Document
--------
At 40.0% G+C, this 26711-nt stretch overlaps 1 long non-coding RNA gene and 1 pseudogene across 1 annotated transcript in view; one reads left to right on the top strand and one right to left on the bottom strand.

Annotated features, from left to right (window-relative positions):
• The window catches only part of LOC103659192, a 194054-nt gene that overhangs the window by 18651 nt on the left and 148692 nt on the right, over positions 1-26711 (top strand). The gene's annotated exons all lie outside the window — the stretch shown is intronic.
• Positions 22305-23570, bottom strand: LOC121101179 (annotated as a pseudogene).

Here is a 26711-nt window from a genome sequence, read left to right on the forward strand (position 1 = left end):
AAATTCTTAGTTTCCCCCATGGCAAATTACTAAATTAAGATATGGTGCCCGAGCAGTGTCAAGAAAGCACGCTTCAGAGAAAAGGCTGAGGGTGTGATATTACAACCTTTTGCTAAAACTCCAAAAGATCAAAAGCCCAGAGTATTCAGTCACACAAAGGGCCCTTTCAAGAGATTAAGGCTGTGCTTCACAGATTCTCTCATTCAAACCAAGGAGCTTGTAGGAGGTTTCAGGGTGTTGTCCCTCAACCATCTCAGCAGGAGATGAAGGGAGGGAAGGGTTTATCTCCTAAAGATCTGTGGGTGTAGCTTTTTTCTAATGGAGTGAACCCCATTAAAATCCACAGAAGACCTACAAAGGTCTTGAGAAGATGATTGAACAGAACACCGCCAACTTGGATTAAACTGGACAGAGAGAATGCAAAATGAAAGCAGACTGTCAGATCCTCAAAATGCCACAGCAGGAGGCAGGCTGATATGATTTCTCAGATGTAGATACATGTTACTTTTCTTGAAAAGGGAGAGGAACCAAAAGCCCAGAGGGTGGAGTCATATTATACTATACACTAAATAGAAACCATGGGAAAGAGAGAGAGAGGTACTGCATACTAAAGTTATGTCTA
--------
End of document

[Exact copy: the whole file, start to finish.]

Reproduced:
At 40.0% G+C, this 26711-nt stretch overlaps 1 long non-coding RNA gene and 1 pseudogene across 1 annotated transcript in view; one reads left to right on the top strand and one right to left on the bottom strand.

Annotated features, from left to right (window-relative positions):
• The window catches only part of LOC103659192, a 194054-nt gene that overhangs the window by 18651 nt on the left and 148692 nt on the right, over positions 1-26711 (top strand). The gene's annotated exons all lie outside the window — the stretch shown is intronic.
• Positions 22305-23570, bottom strand: LOC121101179 (annotated as a pseudogene).

Here is a 26711-nt window from a genome sequence, read left to right on the forward strand (position 1 = left end):
AAATTCTTAGTTTCCCCCATGGCAAATTACTAAATTAAGATATGGTGCCCGAGCAGTGTCAAGAAAGCACGCTTCAGAGAAAAGGCTGAGGGTGTGATATTACAACCTTTTGCTAAAACTCCAAAAGATCAAAAGCCCAGAGTATTCAGTCACACAAAGGGCCCTTTCAAGAGATTAAGGCTGTGCTTCACAGATTCTCTCATTCAAACCAAGGAGCTTGTAGGAGGTTTCAGGGTGTTGTCCCTCAACCATCTCAGCAGGAGATGAAGGGAGGGAAGGGTTTATCTCCTAAAGATCTGTGGGTGTAGCTTTTTTCTAATGGAGTGAACCCCATTAAAATCCACAGAAGACCTACAAAGGTCTTGAGAAGATGATTGAACAGAACACCGCCAACTTGGATTAAACTGGACAGAGAGAATGCAAAATGAAAGCAGACTGTCAGATCCTCAAAATGCCACAGCAGGAGGCAGGCTGATATGATTTCTCAGATGTAGATACATGTTACTTTTCTTGAAAAGGGAGAGGAACCAAAAGCCCAGAGGGTGGAGTCATATTATACTATACACTAAATAGAAACCATGGGAAAGAGAGAGAGAGGTACTGCATACTAAAGTTATGTCTA